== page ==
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IMF delegation meets with Al-Wafd Party - Daily News Egypt

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IMF delegation meets with Al-Wafd Party

Party suggests delaying economic reform programme for one year, tells IMF they ‘do not trust government’

Head of the Al-Wafd Party Sayed Al-Badawi said that his party “believes in economic freedom accompanied with social justice, so as not to create further hardships and burdens for lower income citizens” (Hend El-Behary/DNE Photo)
Head of the Al-Wafd Party Sayed Al-Badawi said that his party “believes in economic freedom accompanied with social justice, so as not to create further hardships and burdens for lower income citizens”
(Hend El-Behary/DNE Photo)

The International Monetary Fund (IMF) delegation met on Monday with Al-Wafd Party leaders as part of their recent efforts to engage Egypt’s opposition, and to discuss the proposed $4.8bn IMF loan and the current economic situation in the country.

“It was an excellent and very important meeting,” said Division Chief in the Middle East and Central Asia for the IMF Andreas Bauer to Daily News Egypt.

“We talked with the IMF about the importance of this loan, especially during this period which has seen a decline in the trade balance due to the exodus of capital along with the decline in tourism revenues,” said El-Sayed El-Badawi, the chairman of the Wafd Party, during a press conference following the meeting with the IMF delegation.

He continued: “The IMF loan is not just about the $4.8bn, but will help improve Egypt’s credit situation and allow us to reduce our $10m in debt, allowing foreign and Arab investors to trust Egypt with their funds.”

“Egypt is an important country for the IMF, which is a collection of 188 member states,” said the IMF delegation. “We will not wait for the situation to worsen again the way it did five months ago when talks were halted as President Mohamed Morsi reversed his tax reforms. However, there is currently no timeframe for initial acceptance [of the loan].”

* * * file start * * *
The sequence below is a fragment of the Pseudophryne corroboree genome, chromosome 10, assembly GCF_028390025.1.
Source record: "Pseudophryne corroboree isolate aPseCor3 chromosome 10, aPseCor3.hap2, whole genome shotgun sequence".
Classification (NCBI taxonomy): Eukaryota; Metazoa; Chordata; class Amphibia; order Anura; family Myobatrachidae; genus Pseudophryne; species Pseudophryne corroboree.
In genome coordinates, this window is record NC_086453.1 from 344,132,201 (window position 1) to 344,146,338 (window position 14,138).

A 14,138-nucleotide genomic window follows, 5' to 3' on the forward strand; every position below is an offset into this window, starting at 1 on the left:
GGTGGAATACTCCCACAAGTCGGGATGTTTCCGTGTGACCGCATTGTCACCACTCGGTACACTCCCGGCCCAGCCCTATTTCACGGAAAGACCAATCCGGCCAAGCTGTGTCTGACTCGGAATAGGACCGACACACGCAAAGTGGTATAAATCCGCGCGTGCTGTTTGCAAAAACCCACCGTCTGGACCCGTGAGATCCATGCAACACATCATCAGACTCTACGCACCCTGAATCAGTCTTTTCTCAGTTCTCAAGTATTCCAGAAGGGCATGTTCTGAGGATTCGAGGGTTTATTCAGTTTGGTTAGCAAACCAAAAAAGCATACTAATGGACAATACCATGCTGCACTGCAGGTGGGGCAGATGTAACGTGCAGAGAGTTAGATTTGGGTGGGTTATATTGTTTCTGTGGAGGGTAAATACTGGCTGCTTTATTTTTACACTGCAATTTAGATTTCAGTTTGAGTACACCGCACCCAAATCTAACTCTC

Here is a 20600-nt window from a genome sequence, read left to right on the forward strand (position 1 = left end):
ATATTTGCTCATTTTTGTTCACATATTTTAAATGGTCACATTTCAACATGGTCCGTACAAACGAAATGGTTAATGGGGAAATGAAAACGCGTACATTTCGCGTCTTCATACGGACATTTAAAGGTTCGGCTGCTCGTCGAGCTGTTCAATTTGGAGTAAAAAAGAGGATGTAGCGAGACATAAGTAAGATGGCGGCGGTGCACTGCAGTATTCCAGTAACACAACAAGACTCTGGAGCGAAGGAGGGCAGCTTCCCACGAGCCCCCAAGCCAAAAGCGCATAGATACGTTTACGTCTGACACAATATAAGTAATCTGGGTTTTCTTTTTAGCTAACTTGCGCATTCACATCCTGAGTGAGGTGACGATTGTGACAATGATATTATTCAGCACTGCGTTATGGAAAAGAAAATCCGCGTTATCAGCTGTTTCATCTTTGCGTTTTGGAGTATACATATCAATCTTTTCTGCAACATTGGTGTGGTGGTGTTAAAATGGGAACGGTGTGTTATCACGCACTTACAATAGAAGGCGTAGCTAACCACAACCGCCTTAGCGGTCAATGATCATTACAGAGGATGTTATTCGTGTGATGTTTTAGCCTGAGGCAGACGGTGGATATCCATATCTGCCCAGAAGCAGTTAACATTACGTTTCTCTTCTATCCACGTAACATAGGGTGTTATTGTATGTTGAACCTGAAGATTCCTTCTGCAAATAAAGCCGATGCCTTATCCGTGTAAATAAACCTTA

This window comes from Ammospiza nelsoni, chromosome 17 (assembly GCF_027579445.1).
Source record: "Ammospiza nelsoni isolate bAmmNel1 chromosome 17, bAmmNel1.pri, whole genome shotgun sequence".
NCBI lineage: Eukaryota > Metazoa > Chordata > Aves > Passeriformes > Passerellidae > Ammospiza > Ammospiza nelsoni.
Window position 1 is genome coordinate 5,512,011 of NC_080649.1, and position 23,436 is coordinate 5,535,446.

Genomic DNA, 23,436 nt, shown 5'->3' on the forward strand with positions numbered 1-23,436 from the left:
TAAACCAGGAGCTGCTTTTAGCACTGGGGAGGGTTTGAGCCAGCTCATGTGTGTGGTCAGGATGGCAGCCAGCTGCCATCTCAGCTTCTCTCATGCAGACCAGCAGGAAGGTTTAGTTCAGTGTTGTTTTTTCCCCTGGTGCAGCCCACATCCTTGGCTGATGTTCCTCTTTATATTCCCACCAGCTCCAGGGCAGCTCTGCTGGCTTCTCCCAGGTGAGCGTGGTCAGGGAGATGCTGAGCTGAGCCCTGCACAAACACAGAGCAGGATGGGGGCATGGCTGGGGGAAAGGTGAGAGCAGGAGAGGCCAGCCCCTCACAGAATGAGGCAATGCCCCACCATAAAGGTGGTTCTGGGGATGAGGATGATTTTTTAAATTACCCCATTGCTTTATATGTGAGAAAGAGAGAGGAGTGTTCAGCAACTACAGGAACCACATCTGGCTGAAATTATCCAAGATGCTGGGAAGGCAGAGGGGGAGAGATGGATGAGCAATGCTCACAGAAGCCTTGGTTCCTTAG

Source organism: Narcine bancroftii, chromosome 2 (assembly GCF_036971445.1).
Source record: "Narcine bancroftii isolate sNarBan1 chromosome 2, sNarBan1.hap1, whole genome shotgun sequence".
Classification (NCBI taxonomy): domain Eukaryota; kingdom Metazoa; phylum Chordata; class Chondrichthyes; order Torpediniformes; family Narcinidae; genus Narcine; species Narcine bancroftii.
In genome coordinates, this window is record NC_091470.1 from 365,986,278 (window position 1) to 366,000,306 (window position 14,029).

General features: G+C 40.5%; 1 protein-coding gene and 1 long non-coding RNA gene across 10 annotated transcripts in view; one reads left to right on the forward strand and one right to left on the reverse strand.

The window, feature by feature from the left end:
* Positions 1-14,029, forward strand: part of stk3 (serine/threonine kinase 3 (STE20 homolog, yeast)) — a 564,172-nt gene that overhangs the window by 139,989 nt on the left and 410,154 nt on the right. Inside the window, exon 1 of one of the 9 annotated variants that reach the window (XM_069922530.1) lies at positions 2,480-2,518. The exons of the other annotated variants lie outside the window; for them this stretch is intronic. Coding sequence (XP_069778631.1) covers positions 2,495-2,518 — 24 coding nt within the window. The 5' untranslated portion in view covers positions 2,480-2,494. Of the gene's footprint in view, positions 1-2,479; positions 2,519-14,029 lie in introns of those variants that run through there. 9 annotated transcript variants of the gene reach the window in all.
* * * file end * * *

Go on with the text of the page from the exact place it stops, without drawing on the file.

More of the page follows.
El-Badawi added that the Al-Wafd Party “believes in economic freedom accompanied with social justice, so as not to create further hardships and burdens for lower income citizens”.

“I suggested delaying the economic reform programme for one year, until Egypt can regain stability and security,” he said. “After this period, an economic reform programme can be reactivated.”

The party emphasised the importance of a new government with a new vision “that can give hope to the public, a government that can be honest with the public”.

Regarding the likelihood of Egypt’s receiving the loan, the IMF delegation said that there were “some things still needed from the government” in order to secure the $4.8bn.

The head of the delegation spoke about the IMF programme features, stating that its most basic terms were related to “plugging financing gaps, promoting the investment environment, and achieving social justice,” according to Fakhry Al-Feqi, shadow minister of finance in the Al-Wafd Party.

Al-Feqi said that his party recommended decreasing the deficit and reforming subsidies “which waste billions of the public budget” every year.

“We encourage directing subsidies to those who need them,” he said. “We encourage the smart card and coupon systems to be used temporarily, as we prefer a gradual decrease of the subsidies after one year so prices can gradually decrease in turn. So within five or ten years these coupons can finally be cancelled.”

He continued: “El-Badawi said that the new coupons should not include bread, because subsided bread should be available to all Egyptians. Subsided bread represents only EGP 16m of the general budget, while other subsidies require EGP 168bn.”

“Income taxes shouldn’t increase by 30% for individuals and 25% for companies. Egypt should encourage investments, as Egypt is severely in need of capital and investments in its domestic market,” he said.

He continued: “This will also stem rising unemployment, especially after the huge recent increases in numbers of unemployed Egyptians.”

The party, he said, had asked the delegation whether there would be any attempts to privatise public sector businesses, and the delegation responded that there would not.

“I think there is a strong possibility that the loan will be granted soon,” said Al-Feqi. “I think they [the IMF] won’t want to delay it any further, as it will be very difficult to get acceptance if the talks are delayed yet again.”

The IMF delegation also said Egypt’s attendance of the IMF Spring Conference on 21 April in Washington, with the ministers of the 188 member states present, would be a good opportunity to open doors for new loans to fill the country’s widening deficit.

“The Egyptian economy is now operating at 50% capacity, but it still has various sources of revenues,” said Al-Feqi

Al-Feqi emphasised there will be no temporary loan and no more additional loans following the $3bn in Qatari aid.

“This loan won’t solve Egypt’s problems,” said Abdallah Mohamed El-Moghazy, spokesperson of the Al-Wafd Party. “It is just a trust certificate. We gave the IMF two main points to take home: firstly, that we do not trust the current government; and, secondly, that it is the citizen who will bear the decrease in subsidies and tax rises.”

He added: “I bet there will be an agreement on the loan by June.”

The International Monetary Fund (IMF) delegation has been meeting with several of Egypt’s opposition figures this week, including Amr Moussa, Amr Hamzawy, Mohamed ElBaradei, and Hamdeen Sabahy.

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